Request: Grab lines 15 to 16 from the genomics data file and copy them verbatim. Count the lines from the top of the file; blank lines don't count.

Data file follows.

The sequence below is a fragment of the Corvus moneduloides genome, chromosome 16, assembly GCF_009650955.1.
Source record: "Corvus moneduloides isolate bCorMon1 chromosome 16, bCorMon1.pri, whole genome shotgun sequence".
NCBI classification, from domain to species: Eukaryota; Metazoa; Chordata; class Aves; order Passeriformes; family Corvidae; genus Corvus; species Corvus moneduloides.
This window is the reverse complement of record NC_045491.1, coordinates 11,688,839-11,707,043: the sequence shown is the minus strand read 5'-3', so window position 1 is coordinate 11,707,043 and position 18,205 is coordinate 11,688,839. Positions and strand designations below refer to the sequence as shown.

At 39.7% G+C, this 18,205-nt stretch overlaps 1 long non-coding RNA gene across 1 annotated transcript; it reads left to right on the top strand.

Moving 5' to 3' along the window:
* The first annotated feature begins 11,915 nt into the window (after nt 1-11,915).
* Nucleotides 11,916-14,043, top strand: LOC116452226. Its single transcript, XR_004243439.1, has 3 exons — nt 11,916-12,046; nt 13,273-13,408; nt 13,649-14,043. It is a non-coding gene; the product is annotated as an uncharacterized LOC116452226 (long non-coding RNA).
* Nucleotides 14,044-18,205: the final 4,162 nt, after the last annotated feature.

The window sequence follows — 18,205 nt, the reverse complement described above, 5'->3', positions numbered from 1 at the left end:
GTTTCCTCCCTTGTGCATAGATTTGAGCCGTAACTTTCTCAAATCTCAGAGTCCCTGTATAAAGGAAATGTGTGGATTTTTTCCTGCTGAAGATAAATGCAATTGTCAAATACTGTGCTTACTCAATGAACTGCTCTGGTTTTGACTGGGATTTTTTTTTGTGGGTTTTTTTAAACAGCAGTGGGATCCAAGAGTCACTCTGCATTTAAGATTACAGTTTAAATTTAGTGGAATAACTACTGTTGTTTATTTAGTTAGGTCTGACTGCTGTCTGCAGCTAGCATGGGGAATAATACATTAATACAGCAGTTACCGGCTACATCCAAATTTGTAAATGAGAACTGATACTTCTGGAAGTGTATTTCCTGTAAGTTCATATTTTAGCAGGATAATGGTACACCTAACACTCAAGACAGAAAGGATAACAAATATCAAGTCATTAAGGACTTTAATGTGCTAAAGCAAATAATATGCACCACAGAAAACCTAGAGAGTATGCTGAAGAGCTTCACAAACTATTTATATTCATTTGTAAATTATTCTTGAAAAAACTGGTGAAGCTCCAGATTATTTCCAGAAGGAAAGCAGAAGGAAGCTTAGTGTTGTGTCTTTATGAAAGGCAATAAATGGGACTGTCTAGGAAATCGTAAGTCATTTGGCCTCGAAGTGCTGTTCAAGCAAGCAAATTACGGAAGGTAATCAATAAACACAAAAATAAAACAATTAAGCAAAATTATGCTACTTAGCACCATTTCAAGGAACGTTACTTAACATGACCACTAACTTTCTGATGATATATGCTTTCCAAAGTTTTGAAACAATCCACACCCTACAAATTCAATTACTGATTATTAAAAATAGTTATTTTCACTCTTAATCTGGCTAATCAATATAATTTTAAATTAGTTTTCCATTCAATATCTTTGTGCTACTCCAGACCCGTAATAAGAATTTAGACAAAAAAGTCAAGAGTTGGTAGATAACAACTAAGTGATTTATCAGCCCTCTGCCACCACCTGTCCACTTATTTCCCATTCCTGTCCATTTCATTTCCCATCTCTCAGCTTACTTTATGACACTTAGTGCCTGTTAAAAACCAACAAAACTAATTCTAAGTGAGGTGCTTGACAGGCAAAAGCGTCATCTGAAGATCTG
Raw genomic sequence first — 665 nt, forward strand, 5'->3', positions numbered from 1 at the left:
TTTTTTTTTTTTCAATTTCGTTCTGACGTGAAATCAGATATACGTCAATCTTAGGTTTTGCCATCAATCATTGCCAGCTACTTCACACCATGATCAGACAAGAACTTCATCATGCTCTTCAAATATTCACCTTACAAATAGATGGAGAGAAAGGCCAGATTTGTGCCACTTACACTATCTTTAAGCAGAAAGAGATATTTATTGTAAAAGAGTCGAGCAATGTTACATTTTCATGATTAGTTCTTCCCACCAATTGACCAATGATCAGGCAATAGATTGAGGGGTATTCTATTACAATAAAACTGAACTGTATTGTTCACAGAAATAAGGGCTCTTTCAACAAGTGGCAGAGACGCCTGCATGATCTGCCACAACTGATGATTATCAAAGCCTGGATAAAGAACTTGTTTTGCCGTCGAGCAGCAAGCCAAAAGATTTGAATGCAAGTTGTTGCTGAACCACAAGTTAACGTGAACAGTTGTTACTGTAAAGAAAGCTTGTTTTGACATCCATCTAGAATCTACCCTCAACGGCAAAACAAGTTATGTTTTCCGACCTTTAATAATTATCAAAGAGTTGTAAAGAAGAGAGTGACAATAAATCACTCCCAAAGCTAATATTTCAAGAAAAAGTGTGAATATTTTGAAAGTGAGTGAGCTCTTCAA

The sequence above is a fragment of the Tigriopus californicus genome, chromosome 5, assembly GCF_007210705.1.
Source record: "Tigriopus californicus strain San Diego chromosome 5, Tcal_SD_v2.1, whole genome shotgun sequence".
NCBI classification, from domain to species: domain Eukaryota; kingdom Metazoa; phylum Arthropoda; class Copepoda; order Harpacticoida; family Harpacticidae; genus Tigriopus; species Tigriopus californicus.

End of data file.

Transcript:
Source record: "Tigriopus californicus strain San Diego chromosome 5, Tcal_SD_v2.1, whole genome shotgun sequence".
NCBI classification, from domain to species: domain Eukaryota; kingdom Metazoa; phylum Arthropoda; class Copepoda; order Harpacticoida; family Harpacticidae; genus Tigriopus; species Tigriopus californicus.